- When hasn’t this been the case?
- Why now?
There are many variations on these questions you can ask, and I cover more along these lines in our community’s post on how to think faster.
Eight: Learn Game Theory
One of the lesser known ways to learn logical thinking is to study games and metagames.
In brief, game theory studies areas of competition where people regularly make decisions. These decisions are influenced by other people in the area and in turn influence others.
By modeling the ways people interact in competitive contexts, you can learn to think more logically and avoid cognitive biases that harm your performance in life.
You’ll enjoy avoiding many problems because game theory helps train your mind to anticipate the possible outcomes of various decisions. By thinking through consequences in advance, you save yourself a lot of trouble.
Note: You can perform game theory on the past as well by thinking through what would have happened had people acted differently. This is called working through the counterfactuals of a historical situation and can be used on your personal life and large groups.
Some people think that game theory has limited value for everyday life, but I don’t think they’re being… logical about that. We all find ourselves in situations where we are influenced to act in certain ways and understanding these pressures will help you respond in much better ways.
A key example is by using the Monty Hall Problem or Three Door Problem to make decisions.
Some people squabble over whether it is in fact logical to use this problem in life, but I can attest to its value.
For example, when I see an opportunity to do something different and feel like I want to default to my previous choices, I bring this game theoretical example to mind and remind myself to travel the “path less travelled.”
Is the math on my side?
I think so, because I’ve gone on many adventures that logic dictates could not have happened had I chosen to stick with the same thing.
To learn more about these situations, check out the stories I share in The Victorious Mind: How to Master Memory, Meditation and Mental Well-Being.
Nine: Use Rules And Embrace Limitations
I didn’t use to like rules. In some ways I still don’t.
But one day I was enjoying dinner with Tony Buzan, memory expert, mind map innovator and co-founder of the World Memory Championships.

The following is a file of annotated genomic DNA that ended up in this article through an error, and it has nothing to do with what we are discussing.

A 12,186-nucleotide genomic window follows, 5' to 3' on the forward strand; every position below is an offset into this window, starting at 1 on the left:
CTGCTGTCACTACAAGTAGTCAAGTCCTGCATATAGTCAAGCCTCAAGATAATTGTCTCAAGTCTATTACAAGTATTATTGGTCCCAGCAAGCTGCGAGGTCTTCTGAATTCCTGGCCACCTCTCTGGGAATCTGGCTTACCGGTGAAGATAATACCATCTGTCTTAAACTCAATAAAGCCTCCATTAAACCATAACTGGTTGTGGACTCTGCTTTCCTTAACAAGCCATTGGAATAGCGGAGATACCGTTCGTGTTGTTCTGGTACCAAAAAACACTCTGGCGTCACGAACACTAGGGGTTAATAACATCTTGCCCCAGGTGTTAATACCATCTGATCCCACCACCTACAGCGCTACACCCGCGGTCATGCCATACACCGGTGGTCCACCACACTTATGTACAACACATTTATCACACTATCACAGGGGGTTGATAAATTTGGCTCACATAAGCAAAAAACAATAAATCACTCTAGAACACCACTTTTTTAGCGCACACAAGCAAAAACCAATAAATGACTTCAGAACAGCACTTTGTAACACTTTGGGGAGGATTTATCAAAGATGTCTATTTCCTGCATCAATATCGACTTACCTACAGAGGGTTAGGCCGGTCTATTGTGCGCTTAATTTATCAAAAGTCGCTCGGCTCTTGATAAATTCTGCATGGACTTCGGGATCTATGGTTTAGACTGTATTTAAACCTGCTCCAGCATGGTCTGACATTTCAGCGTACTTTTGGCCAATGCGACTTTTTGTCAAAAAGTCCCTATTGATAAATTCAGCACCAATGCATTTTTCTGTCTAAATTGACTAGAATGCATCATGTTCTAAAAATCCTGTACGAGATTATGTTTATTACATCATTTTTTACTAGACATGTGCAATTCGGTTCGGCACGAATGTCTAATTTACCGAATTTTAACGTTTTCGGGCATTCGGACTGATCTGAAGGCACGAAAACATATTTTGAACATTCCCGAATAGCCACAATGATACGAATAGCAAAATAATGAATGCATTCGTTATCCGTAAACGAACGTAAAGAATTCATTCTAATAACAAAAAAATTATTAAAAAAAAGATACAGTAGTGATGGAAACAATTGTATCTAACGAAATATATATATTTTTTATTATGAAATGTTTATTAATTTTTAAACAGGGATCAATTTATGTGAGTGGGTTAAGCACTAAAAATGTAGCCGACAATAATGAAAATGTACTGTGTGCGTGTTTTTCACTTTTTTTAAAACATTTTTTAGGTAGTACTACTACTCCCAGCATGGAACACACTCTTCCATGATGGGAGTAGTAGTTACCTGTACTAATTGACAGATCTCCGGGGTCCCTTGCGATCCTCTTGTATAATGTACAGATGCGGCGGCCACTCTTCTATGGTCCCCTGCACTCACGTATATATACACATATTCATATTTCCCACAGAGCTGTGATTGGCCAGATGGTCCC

I told him about how I sometimes would switch memory systems while under time trials for numbers and playing cards.
He said, “The rules will set you free.”
This is important because life, as in memory training, often gives us the opportunity to use multiple techniques.
But by willing to limit ourselves and stick to the “rules” of just one system, we can improve our performance.
This is true in life too, where you can learn certain rules of thumb and stick to them.
To take another example, learning the logic of Chip and Dan Heath’s W.R.A.P. technique and practicing it over time has been tremendously helpful for me.
In fact, it’s so helpful, it is “illogical” to forget not to use it when making decisions. That’s why I memorized it using a special memory technique called ars combinatoria, something that was very important in the history of how logical thinking developed.
What rules of thumb that help you “limit” yourself to a productive form of thinking and decision making can you adopt?
Thinking Logically Is A Rewarding Process To Enjoy For Life
Have you enjoyed learning these nine ways to improve your logical thinking?
I hope so and hope you will make practicing some of these approaches a personal hobby.
As a final tip, it would only be logical for me to recommend the opposite of logic.
You see, there are practices like Zen which evolved to help us see and experience the limits of logic. Zen turns language against itself to help us experience mental relief from the problems we think so hard about.
One of the best books that situates the topic in the larger realm of computational thinking for both humans and machines is Gödel Escher Bach. For a collection of koans to explore, The Gateless Gate by Mumon is an interesting source.
I mention the opposite of logic not only because it is logical to do so. To fully experience the rewards of logical thinking, you need to be able to step outside of thinking altogether.
Questioning deeply is not enough. We need to question the process of questioning itself as a lifelong learning habit.
So on that note, let the questioning begin. Let me know which of these ways to improve your thinking you’re going to try out and what questions about logic do you still have?